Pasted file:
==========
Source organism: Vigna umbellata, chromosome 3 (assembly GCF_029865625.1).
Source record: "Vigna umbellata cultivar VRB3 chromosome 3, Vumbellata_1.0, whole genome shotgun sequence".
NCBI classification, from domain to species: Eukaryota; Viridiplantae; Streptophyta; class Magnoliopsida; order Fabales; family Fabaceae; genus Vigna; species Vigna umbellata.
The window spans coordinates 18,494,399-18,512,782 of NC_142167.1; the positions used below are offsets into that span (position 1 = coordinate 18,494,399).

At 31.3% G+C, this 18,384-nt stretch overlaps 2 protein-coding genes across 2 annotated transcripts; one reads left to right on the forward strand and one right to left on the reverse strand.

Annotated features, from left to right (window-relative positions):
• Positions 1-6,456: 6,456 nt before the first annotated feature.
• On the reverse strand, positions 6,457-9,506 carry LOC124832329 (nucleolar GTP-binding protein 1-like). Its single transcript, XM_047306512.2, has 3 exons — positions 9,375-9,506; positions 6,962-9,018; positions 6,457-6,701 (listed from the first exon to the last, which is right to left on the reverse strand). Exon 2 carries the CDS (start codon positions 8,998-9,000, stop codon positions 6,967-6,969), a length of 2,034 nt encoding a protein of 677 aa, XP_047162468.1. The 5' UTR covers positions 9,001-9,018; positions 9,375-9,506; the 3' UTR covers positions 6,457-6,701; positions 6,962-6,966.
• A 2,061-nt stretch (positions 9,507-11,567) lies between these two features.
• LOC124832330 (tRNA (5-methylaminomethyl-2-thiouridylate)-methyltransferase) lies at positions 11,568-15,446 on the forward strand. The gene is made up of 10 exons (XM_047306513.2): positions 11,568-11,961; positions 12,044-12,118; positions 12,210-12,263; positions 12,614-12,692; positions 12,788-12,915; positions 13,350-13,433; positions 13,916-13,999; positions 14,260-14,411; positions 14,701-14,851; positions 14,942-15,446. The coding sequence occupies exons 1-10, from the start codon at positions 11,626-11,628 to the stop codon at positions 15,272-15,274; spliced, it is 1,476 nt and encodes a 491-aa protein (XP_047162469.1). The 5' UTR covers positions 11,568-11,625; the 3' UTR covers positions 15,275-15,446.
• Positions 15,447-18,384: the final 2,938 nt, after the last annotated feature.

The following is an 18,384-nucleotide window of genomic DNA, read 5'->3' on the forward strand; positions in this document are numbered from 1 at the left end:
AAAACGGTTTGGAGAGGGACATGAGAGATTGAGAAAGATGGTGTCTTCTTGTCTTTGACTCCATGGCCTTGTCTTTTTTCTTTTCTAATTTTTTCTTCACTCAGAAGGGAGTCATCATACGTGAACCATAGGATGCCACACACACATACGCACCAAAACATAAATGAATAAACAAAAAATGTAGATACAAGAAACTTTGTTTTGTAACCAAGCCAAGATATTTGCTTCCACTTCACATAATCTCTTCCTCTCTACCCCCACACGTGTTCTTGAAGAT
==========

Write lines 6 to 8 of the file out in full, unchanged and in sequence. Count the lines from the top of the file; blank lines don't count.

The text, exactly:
Annotated features, from left to right (window-relative positions):
• Positions 1-6,456: 6,456 nt before the first annotated feature.
• On the reverse strand, positions 6,457-9,506 carry LOC124832329 (nucleolar GTP-binding protein 1-like). Its single transcript, XM_047306512.2, has 3 exons — positions 9,375-9,506; positions 6,962-9,018; positions 6,457-6,701 (listed from the first exon to the last, which is right to left on the reverse strand). Exon 2 carries the CDS (start codon positions 8,998-9,000, stop codon positions 6,967-6,969), a length of 2,034 nt encoding a protein of 677 aa, XP_047162468.1. The 5' UTR covers positions 9,001-9,018; positions 9,375-9,506; the 3' UTR covers positions 6,457-6,701; positions 6,962-6,966.